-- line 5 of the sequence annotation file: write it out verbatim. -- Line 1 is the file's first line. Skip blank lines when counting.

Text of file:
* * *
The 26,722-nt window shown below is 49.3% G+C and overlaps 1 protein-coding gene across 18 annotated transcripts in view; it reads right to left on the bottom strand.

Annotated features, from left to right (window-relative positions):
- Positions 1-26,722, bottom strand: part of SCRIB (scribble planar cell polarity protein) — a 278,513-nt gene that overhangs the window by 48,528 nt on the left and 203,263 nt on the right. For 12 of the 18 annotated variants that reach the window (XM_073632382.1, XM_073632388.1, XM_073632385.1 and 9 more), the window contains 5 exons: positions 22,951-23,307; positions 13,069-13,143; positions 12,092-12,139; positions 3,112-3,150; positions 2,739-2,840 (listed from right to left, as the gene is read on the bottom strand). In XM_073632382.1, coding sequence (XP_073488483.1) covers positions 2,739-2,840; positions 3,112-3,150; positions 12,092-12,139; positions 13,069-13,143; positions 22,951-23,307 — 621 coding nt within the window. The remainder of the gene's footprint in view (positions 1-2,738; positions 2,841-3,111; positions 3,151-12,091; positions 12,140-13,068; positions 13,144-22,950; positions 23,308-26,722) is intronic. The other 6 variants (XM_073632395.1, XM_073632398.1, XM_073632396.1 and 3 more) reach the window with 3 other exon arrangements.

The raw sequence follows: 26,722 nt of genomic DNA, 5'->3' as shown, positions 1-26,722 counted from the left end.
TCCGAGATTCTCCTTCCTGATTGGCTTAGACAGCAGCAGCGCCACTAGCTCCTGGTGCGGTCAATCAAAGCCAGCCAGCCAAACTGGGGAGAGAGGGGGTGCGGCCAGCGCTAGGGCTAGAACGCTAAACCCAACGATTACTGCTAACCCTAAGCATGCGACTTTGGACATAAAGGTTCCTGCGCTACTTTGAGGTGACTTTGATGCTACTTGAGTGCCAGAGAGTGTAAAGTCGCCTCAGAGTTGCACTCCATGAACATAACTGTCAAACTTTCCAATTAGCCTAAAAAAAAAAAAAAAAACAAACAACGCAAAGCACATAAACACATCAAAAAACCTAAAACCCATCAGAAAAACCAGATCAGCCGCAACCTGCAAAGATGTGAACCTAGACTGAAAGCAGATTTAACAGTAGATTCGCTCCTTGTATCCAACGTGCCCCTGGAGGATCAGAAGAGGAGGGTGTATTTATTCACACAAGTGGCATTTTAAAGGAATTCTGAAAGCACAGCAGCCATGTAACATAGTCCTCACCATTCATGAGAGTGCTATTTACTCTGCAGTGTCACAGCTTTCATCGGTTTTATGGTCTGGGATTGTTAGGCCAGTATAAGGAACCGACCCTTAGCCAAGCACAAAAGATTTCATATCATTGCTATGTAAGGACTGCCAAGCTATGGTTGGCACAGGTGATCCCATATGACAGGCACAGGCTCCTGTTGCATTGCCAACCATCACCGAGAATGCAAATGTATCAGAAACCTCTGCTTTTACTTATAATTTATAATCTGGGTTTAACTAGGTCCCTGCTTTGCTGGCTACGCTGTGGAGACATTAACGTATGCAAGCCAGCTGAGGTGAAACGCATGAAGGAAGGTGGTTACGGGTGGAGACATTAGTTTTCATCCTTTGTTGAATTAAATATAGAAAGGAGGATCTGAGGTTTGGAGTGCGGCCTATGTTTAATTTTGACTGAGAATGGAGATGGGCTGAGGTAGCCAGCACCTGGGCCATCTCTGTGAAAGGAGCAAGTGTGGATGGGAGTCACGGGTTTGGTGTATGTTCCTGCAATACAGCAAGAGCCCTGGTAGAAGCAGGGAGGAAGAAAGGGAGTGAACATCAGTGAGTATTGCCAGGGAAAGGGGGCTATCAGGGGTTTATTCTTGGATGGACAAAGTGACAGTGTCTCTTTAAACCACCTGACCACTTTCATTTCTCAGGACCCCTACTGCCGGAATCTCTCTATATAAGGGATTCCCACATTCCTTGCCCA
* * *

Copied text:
TCCGAGATTCTCCTTCCTGATTGGCTTAGACAGCAGCAGCGCCACTAGCTCCTGGTGCGGTCAATCAAAGCCAGCCAGCCAAACTGGGGAGAGAGGGGGTGCGGCCAGCGCTAGGGCTAGAACGCTAAACCCAACGATTACTGCTAACCCTAAGCATGCGACTTTGGACATAAAGGTTCCTGCGCTACTTTGAGGTGACTTTGATGCTACTTGAGTGCCAGAGAGTGTAAAGTCGCCTCAGAGTTGCACTCCATGAACATAACTGTCAAACTTTCCAATTAGCCTAAAAAAAAAAAAAAAAACAAACAACGCAAAGCACATAAACACATCAAAAAACCTAAAACCCATCAGAAAAACCAGATCAGCCGCAACCTGCAAAGATGTGAACCTAGACTGAAAGCAGATTTAACAGTAGATTCGCTCCTTGTATCCAACGTGCCCCTGGAGGATCAGAAGAGGAGGGTGTATTTATTCACACAAGTGGCATTTTAAAGGAATTCTGAAAGCACAGCAGCCATGTAACATAGTCCTCACCATTCATGAGAGTGCTATTTACTCTGCAGTGTCACAGCTTTCATCGGTTTTATGGTCTGGGATTGTTAGGCCAGTATAAGGAACCGACCCTTAGCCAAGCACAAAAGATTTCATATCATTGCTATGTAAGGACTGCCAAGCTATGGTTGGCACAGGTGATCCCATATGACAGGCACAGGCTCCTGTTGCATTGCCAACCATCACCGAGAATGCAAATGTATCAGAAACCTCTGCTTTTACTTATAATTTATAATCTGGGTTTAACTAGGTCCCTGCTTTGCTGGCTACGCTGTGGAGACATTAACGTATGCAAGCCAGCTGAGGTGAAACGCATGAAGGAAGGTGGTTACGGGTGGAGACATTAGTTTTCATCCTTTGTTGAATTAAATATAGAAAGGAGGATCTGAGGTTTGGAGTGCGGCCTATGTTTAATTTTGACTGAGAATGGAGATGGGCTGAGGTAGCCAGCACCTGGGCCATCTCTGTGAAAGGAGCAAGTGTGGATGGGAGTCACGGGTTTGGTGTATGTTCCTGCAATACAGCAAGAGCCCTGGTAGAAGCAGGGAGGAAGAAAGGGAGTGAACATCAGTGAGTATTGCCAGGGAAAGGGGGCTATCAGGGGTTTATTCTTGGATGGACAAAGTGACAGTGTCTCTTTAAACCACCTGACCACTTTCATTTCTCAGGACCCCTACTGCCGGAATCTCTCTATATAAGGGATTCCCACATTCCTTGCCCA